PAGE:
Appealing to right and wrong is one way to try to balance tolerance with intolerance. Another way is to attack whatever appears to threaten the society. In this approach, no unsettling ideas or activities can be tolerated.
In its most basic form, this sort of intolerance is almost instinctive. Like many individual people, many societies spontaneously close themselves off from the disquieting and even the unfamiliar. This kind of intolerance may appear to be simple xenophobia, but it is actually grounded in something far deeper.
Even an involuntary society must share some ethos if it is to survive. It must hold some common sense of value that defines what is important and what is acceptable. This sense of value must be grounded in a shared understanding of what the world is and how it is put together.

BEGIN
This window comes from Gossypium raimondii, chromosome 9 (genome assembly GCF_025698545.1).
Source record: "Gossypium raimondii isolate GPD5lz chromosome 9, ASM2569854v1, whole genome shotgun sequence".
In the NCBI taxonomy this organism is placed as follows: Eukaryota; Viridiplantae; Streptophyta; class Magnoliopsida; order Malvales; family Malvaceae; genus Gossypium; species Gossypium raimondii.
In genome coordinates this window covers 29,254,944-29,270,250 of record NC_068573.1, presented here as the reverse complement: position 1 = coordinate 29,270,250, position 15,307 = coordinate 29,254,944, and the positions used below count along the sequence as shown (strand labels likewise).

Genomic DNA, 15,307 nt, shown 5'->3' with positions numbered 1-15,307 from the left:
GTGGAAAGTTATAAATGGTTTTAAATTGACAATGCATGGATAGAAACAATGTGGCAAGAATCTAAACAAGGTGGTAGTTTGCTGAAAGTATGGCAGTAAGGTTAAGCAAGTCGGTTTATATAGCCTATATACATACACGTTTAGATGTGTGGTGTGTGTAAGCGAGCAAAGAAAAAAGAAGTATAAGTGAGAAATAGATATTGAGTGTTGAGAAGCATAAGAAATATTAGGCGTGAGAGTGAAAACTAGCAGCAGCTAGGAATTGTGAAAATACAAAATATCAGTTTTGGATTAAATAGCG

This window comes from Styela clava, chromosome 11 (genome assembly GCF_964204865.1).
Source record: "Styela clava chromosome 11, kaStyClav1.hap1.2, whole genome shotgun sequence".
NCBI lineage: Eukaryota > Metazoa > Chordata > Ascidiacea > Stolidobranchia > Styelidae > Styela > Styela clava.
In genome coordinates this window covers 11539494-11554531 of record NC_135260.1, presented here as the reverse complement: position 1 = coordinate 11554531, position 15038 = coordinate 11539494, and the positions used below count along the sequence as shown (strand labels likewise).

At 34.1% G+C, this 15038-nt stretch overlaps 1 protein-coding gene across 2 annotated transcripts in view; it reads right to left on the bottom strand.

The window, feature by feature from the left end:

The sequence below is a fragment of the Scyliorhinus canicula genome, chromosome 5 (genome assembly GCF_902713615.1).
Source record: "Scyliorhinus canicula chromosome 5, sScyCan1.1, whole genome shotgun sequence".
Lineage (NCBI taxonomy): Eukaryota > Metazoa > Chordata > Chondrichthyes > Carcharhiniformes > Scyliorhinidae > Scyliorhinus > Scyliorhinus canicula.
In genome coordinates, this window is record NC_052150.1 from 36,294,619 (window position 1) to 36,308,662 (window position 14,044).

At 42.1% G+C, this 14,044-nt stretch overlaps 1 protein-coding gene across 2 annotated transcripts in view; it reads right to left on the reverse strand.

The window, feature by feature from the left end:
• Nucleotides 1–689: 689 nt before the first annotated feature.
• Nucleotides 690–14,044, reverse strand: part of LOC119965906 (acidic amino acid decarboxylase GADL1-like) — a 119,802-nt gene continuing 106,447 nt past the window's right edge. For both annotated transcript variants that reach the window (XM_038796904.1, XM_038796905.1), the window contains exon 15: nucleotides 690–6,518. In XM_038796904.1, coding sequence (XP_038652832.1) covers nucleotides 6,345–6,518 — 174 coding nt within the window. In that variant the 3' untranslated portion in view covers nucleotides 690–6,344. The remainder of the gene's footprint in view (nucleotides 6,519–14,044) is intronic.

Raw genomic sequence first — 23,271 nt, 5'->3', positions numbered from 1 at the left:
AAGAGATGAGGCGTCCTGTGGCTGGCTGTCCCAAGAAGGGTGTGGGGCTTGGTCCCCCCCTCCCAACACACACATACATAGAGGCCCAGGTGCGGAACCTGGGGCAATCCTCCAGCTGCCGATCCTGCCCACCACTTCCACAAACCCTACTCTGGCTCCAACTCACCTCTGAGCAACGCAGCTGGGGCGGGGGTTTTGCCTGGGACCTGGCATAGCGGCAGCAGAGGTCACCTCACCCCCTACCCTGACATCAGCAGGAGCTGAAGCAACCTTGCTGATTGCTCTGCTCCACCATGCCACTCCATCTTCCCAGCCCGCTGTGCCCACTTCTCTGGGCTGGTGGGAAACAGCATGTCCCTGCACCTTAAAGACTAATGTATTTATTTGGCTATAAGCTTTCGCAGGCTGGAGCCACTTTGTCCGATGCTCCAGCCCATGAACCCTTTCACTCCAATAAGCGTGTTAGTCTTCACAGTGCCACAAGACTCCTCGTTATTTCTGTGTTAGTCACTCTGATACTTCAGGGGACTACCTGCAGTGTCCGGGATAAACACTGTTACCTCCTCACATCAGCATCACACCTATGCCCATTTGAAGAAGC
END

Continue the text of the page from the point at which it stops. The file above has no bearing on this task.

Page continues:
Furthermore, it must appeal to a vision of the transcendent so that these values are more than a matter of mere convenience. This worldview must be shared by enough members of the society to create a widespread inclination toward conformity. Otherwise, the enforcement of civil standards becomes a matter of mere, brute force and the society devolves into tyranny.
Once this shared worldview—and the moral consensus that it implies—begins to crumble, the society itself begins to unravel. Without these common categories, restraint vanishes and people are governed by appetite. Society dissolves into the assertion of one person’s will against another’s. If enough people desire the same thing, they can enforce that thing upon the remaining members of the society. Any hope of order, however, vanishes.